Wednesday, September 12, 2018

How Do We Recruit Teachers of Color?

That's the question posed in this NY Times piece. There is a whole lot about how students respond better when their teachers look like them. Where are all those teachers of color, and why are so many teachers women? It won't do for me to just go to work tomorrow and ask my colleagues why they're women. Doubtless it has something to do with biology.

Actually teaching is traditionally a profession dominated by women, as is nursing. There really are not a whole lot of professions like that. There's no really easy way to say this, but we live in a sexist society, have done for years, and with Donald Trump President, I don't see that changing any time soon. There's a reason why our pay lags behind other professions, and there's a reason why a whole lot of states can't be bothered to pay us.

I used to go to MORE meetings, usually with a bunch of white people, and someone would get up and ask why there aren't any teachers of color. I don't know what to say to that. My work entails representing working teachers, not recruiting new ones. I'm not going door to door and asking people why they don't go into teaching. I hear quite a bit from teachers who say they don't want their children to go into it and be observed by Boy Wonder until they are sick to their stomachs. I understand that. I can imagine some arbitrator at Gold Street sentencing a teacher to Death by Danielson.

Honestly, who needs that? Who needs to be vilified in the press on a daily basis? Who needs to hear that the job we do is terrible, that we're failing the students, and that the only solution is to leave our public schools in the hands of white billionaires like Betsy DeVos, Bill Gates, and the Walton family, none of whom would send their kids to public schools on a bet? I have an idea. Maybe we should put the school systems in the hands of people of color, you know, people whose kids attend our schools. Or maybe we should make the gazillionaires, if they care so much, send their kids to public schools.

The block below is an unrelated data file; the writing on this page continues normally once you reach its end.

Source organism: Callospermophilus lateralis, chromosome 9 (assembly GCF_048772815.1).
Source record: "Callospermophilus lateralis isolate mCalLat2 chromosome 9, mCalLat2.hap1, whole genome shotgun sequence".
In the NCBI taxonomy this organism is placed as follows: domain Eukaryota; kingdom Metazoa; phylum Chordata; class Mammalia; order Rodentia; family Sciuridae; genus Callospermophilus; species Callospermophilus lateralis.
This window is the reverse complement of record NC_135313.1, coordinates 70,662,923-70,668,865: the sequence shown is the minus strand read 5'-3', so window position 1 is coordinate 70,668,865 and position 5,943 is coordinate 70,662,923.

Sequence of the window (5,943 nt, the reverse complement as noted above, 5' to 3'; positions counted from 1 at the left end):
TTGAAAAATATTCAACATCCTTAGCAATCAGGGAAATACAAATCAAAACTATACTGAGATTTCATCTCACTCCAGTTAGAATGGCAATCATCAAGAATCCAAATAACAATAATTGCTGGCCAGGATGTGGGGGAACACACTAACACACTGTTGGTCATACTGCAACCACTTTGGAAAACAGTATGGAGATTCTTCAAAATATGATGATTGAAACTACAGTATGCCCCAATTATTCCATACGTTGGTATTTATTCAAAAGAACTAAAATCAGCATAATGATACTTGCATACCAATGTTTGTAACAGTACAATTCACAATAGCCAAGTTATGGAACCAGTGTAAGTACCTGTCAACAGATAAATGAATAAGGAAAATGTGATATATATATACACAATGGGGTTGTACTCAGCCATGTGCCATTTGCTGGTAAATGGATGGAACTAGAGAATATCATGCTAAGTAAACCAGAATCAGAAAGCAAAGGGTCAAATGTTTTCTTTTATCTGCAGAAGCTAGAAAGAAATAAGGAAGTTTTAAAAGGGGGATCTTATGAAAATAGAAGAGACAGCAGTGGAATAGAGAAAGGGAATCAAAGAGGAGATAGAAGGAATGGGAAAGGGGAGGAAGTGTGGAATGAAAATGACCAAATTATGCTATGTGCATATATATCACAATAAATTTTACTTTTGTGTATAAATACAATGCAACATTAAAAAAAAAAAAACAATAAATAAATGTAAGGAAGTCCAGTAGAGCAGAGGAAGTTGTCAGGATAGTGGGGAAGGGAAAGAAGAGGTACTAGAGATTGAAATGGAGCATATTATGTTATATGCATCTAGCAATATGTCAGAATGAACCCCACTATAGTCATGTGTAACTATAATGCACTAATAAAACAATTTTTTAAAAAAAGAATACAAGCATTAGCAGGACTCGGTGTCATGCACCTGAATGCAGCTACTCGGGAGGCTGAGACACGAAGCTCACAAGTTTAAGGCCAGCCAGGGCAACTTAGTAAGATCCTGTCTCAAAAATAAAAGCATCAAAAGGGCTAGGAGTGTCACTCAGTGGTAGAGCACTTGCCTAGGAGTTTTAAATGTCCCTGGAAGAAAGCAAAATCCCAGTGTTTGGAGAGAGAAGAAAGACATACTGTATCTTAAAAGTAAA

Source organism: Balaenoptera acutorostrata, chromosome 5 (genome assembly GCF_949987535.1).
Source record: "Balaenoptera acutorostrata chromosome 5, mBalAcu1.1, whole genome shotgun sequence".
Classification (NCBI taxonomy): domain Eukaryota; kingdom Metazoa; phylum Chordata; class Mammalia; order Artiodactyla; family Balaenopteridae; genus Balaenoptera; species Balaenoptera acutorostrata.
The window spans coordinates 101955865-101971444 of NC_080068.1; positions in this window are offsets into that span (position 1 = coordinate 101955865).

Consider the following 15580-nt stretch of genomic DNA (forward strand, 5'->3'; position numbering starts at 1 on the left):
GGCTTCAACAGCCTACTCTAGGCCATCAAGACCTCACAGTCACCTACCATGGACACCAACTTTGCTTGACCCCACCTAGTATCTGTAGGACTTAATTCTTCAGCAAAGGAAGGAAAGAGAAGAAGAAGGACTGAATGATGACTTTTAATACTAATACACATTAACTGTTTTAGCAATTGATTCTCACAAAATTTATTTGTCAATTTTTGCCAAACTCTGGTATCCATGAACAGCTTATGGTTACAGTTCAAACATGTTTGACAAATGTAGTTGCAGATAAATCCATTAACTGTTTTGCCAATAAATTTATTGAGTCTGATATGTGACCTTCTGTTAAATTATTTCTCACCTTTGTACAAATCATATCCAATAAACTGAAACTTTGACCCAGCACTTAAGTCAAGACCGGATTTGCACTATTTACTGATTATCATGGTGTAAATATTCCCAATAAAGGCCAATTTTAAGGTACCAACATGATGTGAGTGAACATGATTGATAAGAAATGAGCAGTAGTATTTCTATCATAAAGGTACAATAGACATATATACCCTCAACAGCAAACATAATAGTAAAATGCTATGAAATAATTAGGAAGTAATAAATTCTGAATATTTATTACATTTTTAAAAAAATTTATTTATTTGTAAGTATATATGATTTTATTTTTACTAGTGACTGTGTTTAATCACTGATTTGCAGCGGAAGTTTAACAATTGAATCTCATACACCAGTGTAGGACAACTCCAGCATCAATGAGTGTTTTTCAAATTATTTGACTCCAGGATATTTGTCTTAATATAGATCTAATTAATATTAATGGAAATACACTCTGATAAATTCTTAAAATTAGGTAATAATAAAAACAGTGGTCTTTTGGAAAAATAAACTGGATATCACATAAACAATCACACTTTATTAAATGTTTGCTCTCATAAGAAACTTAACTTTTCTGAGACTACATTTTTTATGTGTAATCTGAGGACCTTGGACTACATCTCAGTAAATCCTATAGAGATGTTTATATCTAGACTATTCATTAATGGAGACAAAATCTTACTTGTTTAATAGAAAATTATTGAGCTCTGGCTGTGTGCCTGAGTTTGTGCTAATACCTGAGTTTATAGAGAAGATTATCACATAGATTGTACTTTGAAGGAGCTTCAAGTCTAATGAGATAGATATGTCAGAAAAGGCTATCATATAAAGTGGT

The Times does place this little tidbit way at the end of the article:

More qualified people would stay in the profession if the jobs had better pay, benefits and support. Nonwhite teachers in schools with poor resources are at particular risk of burning out.

Like most of the piece,  this seems to apply to everyone, not just people of color. I question why white teachers with poor resources would be inclined to hang around. I can tell you plenty do not. I fail to see why only teachers of color want better pay, benefits and support. I want better pay, benefits and support, and I'd very much like to meet the person who doesn't.

Non-teachers think this job is a walk in the park, you just get up in front of the class, make the kids do some homework and take tests, and go home.  Here's a fact the Times writer may not know--New York City has the highest class sizes in the state. The more kids you face, the less time you have to address their issues. If you can't or don't address their issues, your chances of being a successful teacher plummet. There are few things more soul-crushing than losing control of a class. I'd argue that would be awful for just about anyone.

Here's another thing the Times may not know. We have a society that provides crap jobs and little opportunity for a lot of our people. This places families in crisis. If you need money, you can't always put work off four years so you can go to college. In fact, you often can't handle the tuition, despite Andrew Cuomo's brilliant plan to cover 3.5% of those who attend state or city colleges., Maybe if we created more real opportunities, as opposed to talking points for our relentlessly ambitious governor, more people of color would take advantage. In fact, maybe if our governor funded our schools to the tune of the C4E law, there could be better pay, benefits and support for teachers.

Maybe that would do it. I haven't got a magic bullet, but I respectfully suggest that people who want a better or more diverse teaching force might refrain from treating us like crap. Let me further suggest that this begin at the Times Editorial Board, most of whom wouldn't know a good teacher if one were beating them over the head. In many respects, I couldn't blame that teacher at all.
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